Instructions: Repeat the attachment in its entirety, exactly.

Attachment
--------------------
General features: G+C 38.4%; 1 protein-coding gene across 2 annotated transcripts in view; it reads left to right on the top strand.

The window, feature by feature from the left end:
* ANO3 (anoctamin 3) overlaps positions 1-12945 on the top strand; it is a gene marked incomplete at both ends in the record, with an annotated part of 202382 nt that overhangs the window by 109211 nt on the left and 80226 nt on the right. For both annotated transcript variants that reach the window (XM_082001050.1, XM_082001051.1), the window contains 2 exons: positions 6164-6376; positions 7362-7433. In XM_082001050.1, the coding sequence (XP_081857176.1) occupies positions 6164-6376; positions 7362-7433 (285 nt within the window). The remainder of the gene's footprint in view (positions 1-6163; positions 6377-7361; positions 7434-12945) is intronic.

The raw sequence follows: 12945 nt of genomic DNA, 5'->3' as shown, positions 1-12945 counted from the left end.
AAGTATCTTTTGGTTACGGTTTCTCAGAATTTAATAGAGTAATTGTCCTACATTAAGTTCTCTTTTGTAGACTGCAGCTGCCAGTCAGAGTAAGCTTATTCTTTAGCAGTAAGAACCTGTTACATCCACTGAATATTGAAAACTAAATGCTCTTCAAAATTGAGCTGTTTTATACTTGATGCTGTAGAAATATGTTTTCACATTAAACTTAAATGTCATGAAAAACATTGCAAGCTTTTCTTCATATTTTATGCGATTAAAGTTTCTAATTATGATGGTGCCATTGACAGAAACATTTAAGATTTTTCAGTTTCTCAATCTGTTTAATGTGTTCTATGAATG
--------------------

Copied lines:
General features: G+C 38.4%; 1 protein-coding gene across 2 annotated transcripts in view; it reads left to right on the top strand.

The window, feature by feature from the left end:
* ANO3 (anoctamin 3) overlaps positions 1-12945 on the top strand; it is a gene marked incomplete at both ends in the record, with an annotated part of 202382 nt that overhangs the window by 109211 nt on the left and 80226 nt on the right. For both annotated transcript variants that reach the window (XM_082001050.1, XM_082001051.1), the window contains 2 exons: positions 6164-6376; positions 7362-7433. In XM_082001050.1, the coding sequence (XP_081857176.1) occupies positions 6164-6376; positions 7362-7433 (285 nt within the window). The remainder of the gene's footprint in view (positions 1-6163; positions 6377-7361; positions 7434-12945) is intronic.

The raw sequence follows: 12945 nt of genomic DNA, 5'->3' as shown, positions 1-12945 counted from the left end.
AAGTATCTTTTGGTTACGGTTTCTCAGAATTTAATAGAGTAATTGTCCTACATTAAGTTCTCTTTTGTAGACTGCAGCTGCCAGTCAGAGTAAGCTTATTCTTTAGCAGTAAGAACCTGTTACATCCACTGAATATTGAAAACTAAATGCTCTTCAAAATTGAGCTGTTTTATACTTGATGCTGTAGAAATATGTTTTCACATTAAACTTAAATGTCATGAAAAACATTGCAAGCTTTTCTTCATATTTTATGCGATTAAAGTTTCTAATTATGATGGTGCCATTGACAGAAACATTTAAGATTTTTCAGTTTCTCAATCTGTTTAATGTGTTCTATGAATG